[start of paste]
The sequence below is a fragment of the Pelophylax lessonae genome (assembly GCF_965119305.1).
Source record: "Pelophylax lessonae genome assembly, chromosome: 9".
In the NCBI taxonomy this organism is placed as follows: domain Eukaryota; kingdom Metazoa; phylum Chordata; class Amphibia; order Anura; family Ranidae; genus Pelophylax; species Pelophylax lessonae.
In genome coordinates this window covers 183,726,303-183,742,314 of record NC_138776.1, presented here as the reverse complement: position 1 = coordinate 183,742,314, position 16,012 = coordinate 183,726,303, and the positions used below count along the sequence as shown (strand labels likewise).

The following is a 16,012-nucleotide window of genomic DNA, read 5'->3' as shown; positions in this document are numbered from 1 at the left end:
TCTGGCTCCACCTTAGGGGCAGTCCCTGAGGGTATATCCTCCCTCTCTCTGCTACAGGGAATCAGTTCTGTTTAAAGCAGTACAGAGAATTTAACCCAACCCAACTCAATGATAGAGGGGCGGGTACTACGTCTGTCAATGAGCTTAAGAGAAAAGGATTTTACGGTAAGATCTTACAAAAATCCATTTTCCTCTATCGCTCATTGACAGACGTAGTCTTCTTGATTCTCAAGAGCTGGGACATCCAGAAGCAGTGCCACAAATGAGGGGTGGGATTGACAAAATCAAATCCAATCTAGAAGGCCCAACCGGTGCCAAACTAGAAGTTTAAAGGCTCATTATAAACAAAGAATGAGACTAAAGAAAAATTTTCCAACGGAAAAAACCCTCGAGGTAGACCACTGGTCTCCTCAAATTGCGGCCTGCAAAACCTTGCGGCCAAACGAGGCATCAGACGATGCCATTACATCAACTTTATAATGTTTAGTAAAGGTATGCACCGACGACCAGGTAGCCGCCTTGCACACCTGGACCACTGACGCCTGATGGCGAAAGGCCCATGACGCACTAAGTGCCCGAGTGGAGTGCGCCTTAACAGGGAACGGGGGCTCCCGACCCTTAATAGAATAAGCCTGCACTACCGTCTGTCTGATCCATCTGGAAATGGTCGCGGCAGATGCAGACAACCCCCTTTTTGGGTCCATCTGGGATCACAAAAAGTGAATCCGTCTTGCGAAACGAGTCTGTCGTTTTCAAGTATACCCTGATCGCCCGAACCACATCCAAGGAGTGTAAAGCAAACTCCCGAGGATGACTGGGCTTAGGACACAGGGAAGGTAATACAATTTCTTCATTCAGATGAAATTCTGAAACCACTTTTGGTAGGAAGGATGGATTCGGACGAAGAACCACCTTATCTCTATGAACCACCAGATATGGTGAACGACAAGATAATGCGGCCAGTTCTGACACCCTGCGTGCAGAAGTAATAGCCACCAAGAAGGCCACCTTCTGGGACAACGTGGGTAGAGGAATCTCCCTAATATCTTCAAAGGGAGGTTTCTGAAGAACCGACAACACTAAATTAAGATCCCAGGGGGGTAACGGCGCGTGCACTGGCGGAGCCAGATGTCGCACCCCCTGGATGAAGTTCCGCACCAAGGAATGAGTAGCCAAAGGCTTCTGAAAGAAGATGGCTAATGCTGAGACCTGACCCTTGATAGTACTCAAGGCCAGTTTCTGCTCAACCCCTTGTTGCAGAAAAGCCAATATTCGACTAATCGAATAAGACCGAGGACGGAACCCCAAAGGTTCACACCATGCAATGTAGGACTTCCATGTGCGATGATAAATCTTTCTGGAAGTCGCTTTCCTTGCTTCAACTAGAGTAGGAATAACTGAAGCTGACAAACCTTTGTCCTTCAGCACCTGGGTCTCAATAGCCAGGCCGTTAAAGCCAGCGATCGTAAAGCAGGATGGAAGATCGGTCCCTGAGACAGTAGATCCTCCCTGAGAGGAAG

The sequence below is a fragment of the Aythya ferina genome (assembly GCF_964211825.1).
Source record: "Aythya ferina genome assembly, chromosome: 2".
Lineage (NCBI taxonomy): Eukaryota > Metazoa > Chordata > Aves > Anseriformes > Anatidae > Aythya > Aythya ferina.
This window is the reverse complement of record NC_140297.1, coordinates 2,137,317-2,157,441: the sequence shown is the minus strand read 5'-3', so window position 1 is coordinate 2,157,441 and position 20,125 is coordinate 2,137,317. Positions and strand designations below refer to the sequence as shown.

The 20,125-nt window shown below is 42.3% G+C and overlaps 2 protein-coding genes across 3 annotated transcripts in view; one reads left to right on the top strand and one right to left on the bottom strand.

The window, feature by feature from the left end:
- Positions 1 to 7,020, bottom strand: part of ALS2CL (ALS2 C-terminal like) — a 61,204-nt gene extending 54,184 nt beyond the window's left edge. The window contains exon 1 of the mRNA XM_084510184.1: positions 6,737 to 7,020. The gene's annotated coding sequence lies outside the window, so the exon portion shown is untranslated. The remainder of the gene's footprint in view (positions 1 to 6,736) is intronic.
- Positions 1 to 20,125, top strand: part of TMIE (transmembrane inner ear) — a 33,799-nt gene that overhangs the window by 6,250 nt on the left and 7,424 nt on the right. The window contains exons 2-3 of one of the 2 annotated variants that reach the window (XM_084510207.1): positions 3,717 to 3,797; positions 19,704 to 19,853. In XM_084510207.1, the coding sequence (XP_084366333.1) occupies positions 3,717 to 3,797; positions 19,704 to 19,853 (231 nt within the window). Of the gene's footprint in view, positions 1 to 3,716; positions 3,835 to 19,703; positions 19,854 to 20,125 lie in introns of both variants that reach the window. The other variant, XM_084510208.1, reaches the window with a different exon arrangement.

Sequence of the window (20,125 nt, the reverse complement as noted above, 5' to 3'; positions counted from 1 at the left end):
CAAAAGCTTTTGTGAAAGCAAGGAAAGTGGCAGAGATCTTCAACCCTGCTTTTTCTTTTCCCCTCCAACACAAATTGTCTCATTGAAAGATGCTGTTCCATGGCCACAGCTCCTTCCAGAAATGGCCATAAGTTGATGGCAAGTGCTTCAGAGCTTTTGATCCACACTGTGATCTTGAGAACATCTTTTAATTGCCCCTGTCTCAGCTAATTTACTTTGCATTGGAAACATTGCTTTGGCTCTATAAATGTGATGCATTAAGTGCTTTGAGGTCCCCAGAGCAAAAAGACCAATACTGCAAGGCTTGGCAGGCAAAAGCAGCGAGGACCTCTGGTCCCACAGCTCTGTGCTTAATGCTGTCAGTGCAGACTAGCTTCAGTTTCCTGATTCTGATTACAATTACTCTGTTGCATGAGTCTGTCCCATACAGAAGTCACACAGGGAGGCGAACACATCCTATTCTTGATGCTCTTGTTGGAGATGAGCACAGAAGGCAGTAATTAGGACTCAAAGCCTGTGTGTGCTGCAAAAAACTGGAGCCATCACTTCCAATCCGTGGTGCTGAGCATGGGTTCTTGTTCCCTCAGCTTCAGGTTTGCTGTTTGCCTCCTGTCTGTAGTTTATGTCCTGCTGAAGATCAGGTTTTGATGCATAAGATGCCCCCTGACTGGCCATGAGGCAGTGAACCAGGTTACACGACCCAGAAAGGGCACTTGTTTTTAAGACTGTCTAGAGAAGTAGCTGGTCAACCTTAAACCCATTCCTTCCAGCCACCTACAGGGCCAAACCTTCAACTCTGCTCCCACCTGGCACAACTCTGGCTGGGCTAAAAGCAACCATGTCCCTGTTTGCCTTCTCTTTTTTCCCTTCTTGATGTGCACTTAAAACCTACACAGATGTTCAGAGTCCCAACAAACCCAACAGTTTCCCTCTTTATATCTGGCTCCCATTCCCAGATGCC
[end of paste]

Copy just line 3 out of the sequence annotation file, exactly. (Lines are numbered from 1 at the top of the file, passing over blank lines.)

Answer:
In the NCBI taxonomy this organism is placed as follows: domain Eukaryota; kingdom Metazoa; phylum Chordata; class Amphibia; order Anura; family Ranidae; genus Pelophylax; species Pelophylax lessonae.